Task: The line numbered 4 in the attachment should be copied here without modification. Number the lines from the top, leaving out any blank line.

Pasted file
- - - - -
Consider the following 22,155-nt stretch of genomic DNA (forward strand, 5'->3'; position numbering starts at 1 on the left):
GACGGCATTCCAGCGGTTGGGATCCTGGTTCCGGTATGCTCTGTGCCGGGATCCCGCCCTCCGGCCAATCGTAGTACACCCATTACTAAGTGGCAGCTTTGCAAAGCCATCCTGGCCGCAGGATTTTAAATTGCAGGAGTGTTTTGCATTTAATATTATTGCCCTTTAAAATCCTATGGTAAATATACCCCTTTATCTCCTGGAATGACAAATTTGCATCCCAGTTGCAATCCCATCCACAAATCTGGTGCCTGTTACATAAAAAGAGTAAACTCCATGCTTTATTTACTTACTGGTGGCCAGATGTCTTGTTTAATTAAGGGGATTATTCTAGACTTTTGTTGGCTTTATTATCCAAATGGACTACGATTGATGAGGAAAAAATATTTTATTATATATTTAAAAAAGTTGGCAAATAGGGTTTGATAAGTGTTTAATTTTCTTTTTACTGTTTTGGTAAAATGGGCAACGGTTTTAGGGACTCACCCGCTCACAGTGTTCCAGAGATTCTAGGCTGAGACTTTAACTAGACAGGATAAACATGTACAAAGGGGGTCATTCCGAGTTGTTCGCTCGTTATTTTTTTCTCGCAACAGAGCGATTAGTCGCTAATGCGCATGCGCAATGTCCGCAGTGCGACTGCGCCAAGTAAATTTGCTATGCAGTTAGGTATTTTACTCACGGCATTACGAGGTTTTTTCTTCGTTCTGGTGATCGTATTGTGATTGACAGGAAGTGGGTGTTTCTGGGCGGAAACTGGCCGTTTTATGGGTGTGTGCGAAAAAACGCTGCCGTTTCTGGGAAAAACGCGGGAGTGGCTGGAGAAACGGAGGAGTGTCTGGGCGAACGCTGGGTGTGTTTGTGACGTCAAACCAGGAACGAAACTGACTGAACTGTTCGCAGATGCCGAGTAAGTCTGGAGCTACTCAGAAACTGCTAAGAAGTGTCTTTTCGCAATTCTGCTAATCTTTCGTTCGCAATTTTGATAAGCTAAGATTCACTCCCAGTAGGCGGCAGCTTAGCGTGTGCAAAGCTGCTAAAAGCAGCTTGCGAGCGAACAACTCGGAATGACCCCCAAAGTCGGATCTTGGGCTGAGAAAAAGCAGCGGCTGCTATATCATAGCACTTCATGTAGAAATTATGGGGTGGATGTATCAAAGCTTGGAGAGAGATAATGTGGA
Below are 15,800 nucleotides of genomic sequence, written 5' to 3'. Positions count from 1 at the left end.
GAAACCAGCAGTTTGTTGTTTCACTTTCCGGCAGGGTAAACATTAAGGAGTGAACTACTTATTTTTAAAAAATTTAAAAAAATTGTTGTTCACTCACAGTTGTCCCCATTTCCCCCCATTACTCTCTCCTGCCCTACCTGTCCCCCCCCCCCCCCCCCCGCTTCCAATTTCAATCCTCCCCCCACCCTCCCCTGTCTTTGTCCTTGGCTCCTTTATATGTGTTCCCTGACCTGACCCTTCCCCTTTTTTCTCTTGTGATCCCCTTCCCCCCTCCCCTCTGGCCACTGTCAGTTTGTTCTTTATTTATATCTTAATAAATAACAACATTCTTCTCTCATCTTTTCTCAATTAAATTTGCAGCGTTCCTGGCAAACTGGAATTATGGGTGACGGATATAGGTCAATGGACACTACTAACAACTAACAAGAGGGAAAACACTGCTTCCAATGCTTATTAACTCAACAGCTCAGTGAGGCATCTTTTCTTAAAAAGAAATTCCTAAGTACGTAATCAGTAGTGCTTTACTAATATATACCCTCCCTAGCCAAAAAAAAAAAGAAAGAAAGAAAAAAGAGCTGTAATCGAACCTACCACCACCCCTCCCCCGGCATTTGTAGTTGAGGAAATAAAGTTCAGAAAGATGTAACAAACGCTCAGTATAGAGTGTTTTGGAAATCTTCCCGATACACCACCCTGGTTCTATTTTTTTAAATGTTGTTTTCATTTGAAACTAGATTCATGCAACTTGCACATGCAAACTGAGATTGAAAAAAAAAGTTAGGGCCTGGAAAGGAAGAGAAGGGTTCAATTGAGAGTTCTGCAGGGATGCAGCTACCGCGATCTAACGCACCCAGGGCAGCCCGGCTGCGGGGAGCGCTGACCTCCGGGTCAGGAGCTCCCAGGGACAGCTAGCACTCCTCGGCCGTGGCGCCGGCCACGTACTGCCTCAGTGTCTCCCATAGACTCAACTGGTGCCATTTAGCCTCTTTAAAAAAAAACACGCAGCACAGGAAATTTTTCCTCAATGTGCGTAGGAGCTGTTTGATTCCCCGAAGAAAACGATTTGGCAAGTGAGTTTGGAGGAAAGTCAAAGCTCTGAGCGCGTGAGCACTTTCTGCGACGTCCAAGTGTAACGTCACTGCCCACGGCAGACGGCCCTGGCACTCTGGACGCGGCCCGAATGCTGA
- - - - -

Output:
GAAACCAGCAGTTTGTTGTTTCACTTTCCGGCAGGGTAAACATTAAGGAGTGAACTACTTATTTTTAAAAAATTTAAAAAAATTGTTGTTCACTCACAGTTGTCCCCATTTCCCCCCATTACTCTCTCCTGCCCTACCTGTCCCCCCCCCCCCCCCCCCGCTTCCAATTTCAATCCTCCCCCCACCCTCCCCTGTCTTTGTCCTTGGCTCCTTTATATGTGTTCCCTGACCTGACCCTTCCCCTTTTTTCTCTTGTGATCCCCTTCCCCCCTCCCCTCTGGCCACTGTCAGTTTGTTCTTTATTTATATCTTAATAAATAACAACATTCTTCTCTCATCTTTTCTCAATTAAATTTGCAGCGTTCCTGGCAAACTGGAATTATGGGTGACGGATATAGGTCAATGGACACTACTAACAACTAACAAGAGGGAAAACACTGCTTCCAATGCTTATTAACTCAACAGCTCAGTGAGGCATCTTTTCTTAAAAAGAAATTCCTAAGTACGTAATCAGTAGTGCTTTACTAATATATACCCTCCCTAGCCAAAAAAAAAAAGAAAGAAAGAAAAAAGAGCTGTAATCGAACCTACCACCACCCCTCCCCCGGCATTTGTAGTTGAGGAAATAAAGTTCAGAAAGATGTAACAAACGCTCAGTATAGAGTGTTTTGGAAATCTTCCCGATACACCACCCTGGTTCTATTTTTTTAAATGTTGTTTTCATTTGAAACTAGATTCATGCAACTTGCACATGCAAACTGAGATTGAAAAAAAAAGTTAGGGCCTGGAAAGGAAGAGAAGGGTTCAATTGAGAGTTCTGCAGGGATGCAGCTACCGCGATCTAACGCACCCAGGGCAGCCCGGCTGCGGGGAGCGCTGACCTCCGGGTCAGGAGCTCCCAGGGACAGCTAGCACTCCTCGGCCGTGGCGCCGGCCACGTACTGCCTCAGTGTCTCCCATAGACTCAACTGGTGCCATTTAGCCTCTTTAAAAAAAAACACGCAGCACAGGAAATTTTTCCTCAATGTGCGTAGGAGCTGTTTGATTCCCCGAAGAAAACGATTTGGCAAGTGAGTTTGGAGGAAAGTCAAAGCTCTGAGCGCGTGAGCACTTTCTGCGACGTCCAAGTGTAACGTCACTGCCCACGGCAGACGGCCCTGGCACTCTGGACGCGGCCCGAATGCTGA